Thirlwall Castle: Myth and Legend
Baron John returned from distant wars with great spoils, amongst which was a table of solid gold guarded by a hideous dwarf whose pitch-coloured skin proclaimed his exotic origins. After many raids made by envious Border and Scottish Chiefs eager to seize the treasure for themselves, the castle was finally taken by the Scots and most of its defenders killed. But when the Scots battered down the door of the chamber where the table had been kept, it had vanished along with its guardian the dwarf.
One of the Scots then claimed that he had seen the Black Dwarf staggering under the weight of the table to the castle well. The Dwarf flung the table down the well shaft and leapt in after it, magically sealing the well after him. Legend has it that he remains there still, guarding his table in some underground cavern far below Thirlwall Castle's foundations. He is under the influence of a spell which can only be removed by the only son of a widow.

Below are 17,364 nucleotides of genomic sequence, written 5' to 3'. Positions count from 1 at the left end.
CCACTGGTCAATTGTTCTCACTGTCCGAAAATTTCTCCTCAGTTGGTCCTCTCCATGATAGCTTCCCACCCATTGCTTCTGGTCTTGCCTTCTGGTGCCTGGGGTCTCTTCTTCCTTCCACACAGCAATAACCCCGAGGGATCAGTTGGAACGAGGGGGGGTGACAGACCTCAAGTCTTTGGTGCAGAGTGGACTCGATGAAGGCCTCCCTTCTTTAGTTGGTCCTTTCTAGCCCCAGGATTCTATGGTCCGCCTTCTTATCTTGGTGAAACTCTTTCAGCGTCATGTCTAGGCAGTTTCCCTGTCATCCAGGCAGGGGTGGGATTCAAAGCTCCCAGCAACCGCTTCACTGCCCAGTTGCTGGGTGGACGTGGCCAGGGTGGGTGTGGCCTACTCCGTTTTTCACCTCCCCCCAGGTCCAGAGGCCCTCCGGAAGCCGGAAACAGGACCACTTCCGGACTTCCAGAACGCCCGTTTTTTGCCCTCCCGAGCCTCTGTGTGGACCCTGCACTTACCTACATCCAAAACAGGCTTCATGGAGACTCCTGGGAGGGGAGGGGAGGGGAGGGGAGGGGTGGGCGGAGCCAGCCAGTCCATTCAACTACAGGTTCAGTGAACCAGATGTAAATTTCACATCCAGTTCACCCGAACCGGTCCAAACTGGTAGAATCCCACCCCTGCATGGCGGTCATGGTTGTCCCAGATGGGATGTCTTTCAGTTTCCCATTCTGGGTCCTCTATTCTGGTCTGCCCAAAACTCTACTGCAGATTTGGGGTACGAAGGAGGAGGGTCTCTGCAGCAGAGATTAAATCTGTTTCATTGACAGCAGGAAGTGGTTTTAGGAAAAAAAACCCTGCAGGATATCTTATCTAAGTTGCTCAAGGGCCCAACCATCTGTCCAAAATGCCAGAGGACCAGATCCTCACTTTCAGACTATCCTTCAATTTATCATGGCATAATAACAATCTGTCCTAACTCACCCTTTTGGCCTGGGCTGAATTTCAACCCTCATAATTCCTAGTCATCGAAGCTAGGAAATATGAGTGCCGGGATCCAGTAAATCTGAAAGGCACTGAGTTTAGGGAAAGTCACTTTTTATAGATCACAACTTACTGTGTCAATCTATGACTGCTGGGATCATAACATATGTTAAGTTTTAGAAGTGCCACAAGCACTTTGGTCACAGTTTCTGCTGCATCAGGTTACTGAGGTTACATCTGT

During the restoration of Blenkinsopp Castle, an entrance to a secret passage was found in the north-west corner. It is supposed that this passage connected Blenkinsopp Castle to Thirlwall Castle, a mile and a half distant; this passage was to allow a means of escape should either castle be captured by some enemy.
The legend of Blenkinsopp surrounds the White Lady, foreign bride of Bryan de Blenkinsopp. She hid her dowry of treasure from him at the end of a tunnel beneath the castle. This led to Bryan de Blenkinsopp leaving home, never to return. It is said that the remorseful lady cannot rest and mourns over the chest of gold. Her spirit will be able to rest only when someone follows her to the vault and removes the treasure.